By far the largest are the "murine" or "typical" mice which contains... well, almost everything. According to that particular study, they split from the other members of the mouse family about 18 million years ago, during the Early Miocene. Then, about 16 million years ago, as the Middle Miocene dawned, the remainder split into what are now recognised as two distinct subfamilies: the gerbils and the "deomyine" mice. (The latter look almost exactly like the murine sort, and it took this sort of study to prove that they weren't).
In between these two events, though, something else happened. That's because there is one species in the mouse family that doesn't fit within any of those three lineages. It diverged from the common ancestor of the gerbils and deomyines around 17 million years ago, and it's sufficiently odd that it had been given a subfamily all to itself pretty much since it was first described in the mid 19th century.
This is the crested rat (Lophiomys imhausi), sometimes instead called the "maned rat". It lives in wooded areas in East Africa, from southern Sudan in the north to Kenya in the south. It's certainly a distinctive looking animal, measuring around 36 cm (14 inches) in length, not counting the tail, and with a long crest of black-and-white fur down its back and stripes down its flanks. These, like the stripes on a skunk, are a warning to predators to stay clear.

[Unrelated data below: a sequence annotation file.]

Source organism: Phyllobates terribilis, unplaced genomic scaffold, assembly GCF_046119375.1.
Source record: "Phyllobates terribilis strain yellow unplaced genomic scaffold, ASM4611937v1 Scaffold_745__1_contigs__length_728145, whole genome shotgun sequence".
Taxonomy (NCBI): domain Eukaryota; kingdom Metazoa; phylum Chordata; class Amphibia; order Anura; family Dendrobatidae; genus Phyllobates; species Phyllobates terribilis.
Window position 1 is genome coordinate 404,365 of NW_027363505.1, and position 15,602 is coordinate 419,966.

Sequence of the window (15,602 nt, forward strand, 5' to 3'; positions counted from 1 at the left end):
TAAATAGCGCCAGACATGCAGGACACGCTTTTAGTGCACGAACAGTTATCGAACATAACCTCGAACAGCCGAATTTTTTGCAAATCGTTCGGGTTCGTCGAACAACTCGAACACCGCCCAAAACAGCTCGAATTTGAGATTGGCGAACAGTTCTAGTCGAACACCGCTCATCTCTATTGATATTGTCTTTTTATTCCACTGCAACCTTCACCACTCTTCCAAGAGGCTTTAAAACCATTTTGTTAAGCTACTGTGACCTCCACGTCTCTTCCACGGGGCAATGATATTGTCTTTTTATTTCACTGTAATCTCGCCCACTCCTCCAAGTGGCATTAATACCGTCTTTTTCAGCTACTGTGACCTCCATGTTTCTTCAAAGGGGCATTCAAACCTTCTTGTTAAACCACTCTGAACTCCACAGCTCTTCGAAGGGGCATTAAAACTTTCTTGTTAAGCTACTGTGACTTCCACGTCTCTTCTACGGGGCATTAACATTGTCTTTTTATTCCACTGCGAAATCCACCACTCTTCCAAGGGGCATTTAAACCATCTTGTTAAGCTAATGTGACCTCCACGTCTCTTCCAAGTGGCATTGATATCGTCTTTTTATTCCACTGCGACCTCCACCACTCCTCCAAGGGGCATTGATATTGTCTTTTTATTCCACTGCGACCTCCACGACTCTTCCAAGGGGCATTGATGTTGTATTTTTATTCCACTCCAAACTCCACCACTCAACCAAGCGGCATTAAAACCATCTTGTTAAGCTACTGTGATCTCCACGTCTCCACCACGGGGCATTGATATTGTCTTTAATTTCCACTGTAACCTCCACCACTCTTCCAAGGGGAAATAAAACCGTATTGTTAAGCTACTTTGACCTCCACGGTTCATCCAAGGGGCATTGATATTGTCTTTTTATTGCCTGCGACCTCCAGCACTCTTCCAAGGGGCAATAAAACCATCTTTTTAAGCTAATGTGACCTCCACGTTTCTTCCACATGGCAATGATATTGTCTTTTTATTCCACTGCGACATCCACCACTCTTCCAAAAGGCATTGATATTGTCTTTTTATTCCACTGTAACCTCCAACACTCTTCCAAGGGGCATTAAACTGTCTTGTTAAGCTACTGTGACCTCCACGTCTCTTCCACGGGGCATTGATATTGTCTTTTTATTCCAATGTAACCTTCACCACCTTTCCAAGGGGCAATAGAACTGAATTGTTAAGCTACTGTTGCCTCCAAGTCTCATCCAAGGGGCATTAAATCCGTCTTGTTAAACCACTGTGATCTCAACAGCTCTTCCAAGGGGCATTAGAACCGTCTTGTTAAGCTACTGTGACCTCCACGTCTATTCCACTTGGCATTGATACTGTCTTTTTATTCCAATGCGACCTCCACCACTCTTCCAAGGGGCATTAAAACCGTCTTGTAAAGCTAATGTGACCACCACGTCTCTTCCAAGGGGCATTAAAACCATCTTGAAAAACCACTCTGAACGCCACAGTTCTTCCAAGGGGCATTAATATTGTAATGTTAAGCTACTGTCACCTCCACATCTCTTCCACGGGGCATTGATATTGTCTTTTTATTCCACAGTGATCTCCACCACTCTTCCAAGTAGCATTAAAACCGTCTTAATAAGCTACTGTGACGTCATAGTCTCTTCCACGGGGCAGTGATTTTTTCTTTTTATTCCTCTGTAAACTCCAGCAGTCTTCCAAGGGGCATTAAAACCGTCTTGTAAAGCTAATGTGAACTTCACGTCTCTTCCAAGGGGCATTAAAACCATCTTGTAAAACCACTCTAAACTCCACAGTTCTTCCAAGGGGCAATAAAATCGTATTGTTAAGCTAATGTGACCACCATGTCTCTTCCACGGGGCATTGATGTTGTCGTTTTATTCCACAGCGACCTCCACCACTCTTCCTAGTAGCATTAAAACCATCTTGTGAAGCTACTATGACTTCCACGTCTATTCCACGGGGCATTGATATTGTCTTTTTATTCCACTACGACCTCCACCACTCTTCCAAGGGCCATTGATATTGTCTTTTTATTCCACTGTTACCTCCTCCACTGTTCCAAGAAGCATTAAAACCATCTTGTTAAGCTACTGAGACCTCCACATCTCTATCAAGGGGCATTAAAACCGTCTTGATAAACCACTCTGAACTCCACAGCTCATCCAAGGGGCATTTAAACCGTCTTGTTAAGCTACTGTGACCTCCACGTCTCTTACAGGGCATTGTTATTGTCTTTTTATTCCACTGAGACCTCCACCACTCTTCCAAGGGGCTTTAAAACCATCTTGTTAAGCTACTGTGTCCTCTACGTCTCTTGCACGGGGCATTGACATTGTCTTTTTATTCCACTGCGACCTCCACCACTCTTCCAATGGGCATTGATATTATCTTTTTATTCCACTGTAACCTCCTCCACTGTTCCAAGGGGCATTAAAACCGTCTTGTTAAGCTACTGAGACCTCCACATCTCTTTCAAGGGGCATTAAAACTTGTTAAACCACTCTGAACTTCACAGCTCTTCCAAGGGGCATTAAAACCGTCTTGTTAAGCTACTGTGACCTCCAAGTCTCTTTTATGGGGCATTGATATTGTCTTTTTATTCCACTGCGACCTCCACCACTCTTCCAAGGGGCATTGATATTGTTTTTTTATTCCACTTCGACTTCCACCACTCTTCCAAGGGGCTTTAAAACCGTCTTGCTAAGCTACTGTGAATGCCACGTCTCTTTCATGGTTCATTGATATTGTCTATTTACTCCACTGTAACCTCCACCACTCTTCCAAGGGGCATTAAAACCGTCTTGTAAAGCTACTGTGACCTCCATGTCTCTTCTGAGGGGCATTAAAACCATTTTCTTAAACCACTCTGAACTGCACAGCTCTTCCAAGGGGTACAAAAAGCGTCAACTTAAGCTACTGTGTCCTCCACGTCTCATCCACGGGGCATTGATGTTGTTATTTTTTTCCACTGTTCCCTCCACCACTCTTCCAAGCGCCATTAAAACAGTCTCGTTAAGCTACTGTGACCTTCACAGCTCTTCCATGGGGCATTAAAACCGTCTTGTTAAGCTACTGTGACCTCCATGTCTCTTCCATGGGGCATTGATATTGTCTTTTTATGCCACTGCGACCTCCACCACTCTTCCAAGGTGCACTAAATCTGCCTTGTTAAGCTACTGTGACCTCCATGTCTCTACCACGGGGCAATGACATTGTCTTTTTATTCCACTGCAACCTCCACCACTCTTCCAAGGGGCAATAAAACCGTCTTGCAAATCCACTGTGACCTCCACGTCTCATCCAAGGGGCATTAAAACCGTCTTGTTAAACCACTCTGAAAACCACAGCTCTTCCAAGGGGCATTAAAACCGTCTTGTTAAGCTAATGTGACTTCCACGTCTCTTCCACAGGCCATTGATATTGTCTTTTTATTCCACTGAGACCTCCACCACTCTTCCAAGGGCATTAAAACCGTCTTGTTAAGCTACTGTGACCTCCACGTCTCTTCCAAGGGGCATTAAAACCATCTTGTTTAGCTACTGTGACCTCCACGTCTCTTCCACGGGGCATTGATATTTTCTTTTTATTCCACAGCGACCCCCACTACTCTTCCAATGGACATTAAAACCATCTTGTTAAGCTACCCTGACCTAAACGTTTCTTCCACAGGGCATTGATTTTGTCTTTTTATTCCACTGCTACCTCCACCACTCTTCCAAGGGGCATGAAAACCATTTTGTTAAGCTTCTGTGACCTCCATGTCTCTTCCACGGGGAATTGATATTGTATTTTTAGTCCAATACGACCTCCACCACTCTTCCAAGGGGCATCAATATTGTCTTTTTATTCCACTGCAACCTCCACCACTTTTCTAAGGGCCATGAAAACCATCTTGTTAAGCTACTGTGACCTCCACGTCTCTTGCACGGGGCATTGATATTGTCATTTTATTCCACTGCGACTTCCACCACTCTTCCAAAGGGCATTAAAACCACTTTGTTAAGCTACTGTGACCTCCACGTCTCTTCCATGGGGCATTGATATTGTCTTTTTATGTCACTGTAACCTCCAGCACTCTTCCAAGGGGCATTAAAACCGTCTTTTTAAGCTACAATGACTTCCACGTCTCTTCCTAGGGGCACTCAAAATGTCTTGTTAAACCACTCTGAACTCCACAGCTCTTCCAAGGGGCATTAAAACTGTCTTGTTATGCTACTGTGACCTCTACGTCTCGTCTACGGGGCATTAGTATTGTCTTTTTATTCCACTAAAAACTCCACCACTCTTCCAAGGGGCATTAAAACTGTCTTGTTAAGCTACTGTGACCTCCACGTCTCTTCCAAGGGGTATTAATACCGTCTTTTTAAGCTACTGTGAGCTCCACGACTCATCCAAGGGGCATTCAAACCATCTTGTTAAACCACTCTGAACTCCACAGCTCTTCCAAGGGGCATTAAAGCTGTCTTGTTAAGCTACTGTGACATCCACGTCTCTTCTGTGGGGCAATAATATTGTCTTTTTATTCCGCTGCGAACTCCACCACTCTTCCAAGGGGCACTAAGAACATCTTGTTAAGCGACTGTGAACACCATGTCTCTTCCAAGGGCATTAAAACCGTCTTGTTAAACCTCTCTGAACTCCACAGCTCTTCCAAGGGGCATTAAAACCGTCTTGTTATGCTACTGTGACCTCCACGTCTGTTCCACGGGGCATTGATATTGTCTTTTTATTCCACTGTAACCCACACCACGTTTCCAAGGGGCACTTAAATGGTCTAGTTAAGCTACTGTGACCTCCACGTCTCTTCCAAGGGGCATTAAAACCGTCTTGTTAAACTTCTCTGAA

Because the crested rat is poisonous.
That much has been known for a long time. Although observations of it being attacked in the wild are rare (presumably because most local predators know better than to try), there are records of what happens when a domestic dog tries to attack it. The rat fluffs up its crest of fur, making itself as obvious as possible and also exposing fur that, under the microscope, has a strange spongy texture that makes it extra absorbent. If that gets near the dog's mouth, the dog may actually die - and it certainly won't try it again if it survives.
Clearly there's something soaked into those hairs that's deadly poison, but it was only about ten years ago that we confirmed what it was. (Hey, it's an obscure African rodent; it's not as if there have been many studies on it). It turns out that the rats chew on the bark and roots of the African poison arrow tree and then smear their saliva over the modified hairs on their bodies. As a result, these become impregnated with a chemical called ouabain which, as you might expect from the name of the tree, is also used by some local African tribes to coat their arrows.